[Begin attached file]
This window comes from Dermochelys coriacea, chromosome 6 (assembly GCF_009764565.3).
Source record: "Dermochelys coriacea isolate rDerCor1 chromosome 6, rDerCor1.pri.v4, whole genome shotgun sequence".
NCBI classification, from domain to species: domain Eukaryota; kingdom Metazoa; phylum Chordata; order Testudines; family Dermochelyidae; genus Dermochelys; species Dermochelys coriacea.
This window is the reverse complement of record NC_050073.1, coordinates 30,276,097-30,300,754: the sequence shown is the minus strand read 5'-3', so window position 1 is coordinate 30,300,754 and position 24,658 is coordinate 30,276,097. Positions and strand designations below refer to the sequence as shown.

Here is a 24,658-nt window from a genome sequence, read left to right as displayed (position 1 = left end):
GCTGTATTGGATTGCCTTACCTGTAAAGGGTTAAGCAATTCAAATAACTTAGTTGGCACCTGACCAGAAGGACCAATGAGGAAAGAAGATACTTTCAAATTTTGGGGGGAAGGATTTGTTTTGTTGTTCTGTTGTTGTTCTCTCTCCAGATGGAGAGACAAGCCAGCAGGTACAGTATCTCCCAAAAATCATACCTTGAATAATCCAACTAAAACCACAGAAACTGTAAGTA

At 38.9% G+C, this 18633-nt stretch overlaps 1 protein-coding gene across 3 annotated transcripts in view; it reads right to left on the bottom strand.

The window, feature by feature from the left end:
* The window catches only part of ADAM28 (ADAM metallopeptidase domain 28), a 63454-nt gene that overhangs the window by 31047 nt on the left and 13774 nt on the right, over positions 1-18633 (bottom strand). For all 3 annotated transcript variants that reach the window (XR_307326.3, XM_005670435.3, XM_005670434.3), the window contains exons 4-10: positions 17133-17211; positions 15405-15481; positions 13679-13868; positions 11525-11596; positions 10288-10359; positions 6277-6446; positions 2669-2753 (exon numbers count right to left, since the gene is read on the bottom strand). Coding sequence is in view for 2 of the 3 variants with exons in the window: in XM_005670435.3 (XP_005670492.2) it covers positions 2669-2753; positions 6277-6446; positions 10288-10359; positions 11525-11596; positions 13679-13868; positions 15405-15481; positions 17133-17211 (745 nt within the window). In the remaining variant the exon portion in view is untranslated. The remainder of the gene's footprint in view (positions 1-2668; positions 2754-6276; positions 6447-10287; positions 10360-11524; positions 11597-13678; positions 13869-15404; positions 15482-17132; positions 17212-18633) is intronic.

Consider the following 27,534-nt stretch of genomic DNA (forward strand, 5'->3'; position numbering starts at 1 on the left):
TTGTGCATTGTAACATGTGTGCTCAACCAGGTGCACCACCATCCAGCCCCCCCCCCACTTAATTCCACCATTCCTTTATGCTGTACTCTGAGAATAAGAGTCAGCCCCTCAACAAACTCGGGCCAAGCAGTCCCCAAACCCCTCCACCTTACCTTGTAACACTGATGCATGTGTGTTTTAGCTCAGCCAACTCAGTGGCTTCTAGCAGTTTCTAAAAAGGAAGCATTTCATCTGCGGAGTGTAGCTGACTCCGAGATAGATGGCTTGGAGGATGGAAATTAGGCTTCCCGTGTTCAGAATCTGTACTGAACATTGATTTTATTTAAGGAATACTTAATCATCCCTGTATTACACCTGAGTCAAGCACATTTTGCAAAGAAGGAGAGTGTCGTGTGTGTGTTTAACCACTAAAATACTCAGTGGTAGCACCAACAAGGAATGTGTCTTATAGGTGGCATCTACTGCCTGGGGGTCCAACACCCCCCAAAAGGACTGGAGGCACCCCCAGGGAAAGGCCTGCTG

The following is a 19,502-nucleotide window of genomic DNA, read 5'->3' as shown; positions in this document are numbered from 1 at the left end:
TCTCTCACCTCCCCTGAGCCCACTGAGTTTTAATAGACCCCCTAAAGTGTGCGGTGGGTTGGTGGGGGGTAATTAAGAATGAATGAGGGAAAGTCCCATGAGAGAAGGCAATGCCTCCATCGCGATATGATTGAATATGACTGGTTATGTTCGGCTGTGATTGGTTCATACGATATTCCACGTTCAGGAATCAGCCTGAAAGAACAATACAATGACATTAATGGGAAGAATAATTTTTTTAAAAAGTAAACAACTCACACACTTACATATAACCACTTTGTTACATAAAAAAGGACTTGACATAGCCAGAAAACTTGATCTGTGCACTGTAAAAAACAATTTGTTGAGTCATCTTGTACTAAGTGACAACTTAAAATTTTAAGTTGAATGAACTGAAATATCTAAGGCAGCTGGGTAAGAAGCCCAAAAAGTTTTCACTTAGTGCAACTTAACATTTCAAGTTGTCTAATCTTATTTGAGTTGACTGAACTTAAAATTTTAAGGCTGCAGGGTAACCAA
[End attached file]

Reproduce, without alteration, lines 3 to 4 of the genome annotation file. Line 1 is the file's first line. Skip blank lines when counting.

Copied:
NCBI classification, from domain to species: domain Eukaryota; kingdom Metazoa; phylum Chordata; order Testudines; family Dermochelyidae; genus Dermochelys; species Dermochelys coriacea.
This window is the reverse complement of record NC_050073.1, coordinates 30,276,097-30,300,754: the sequence shown is the minus strand read 5'-3', so window position 1 is coordinate 30,300,754 and position 24,658 is coordinate 30,276,097. Positions and strand designations below refer to the sequence as shown.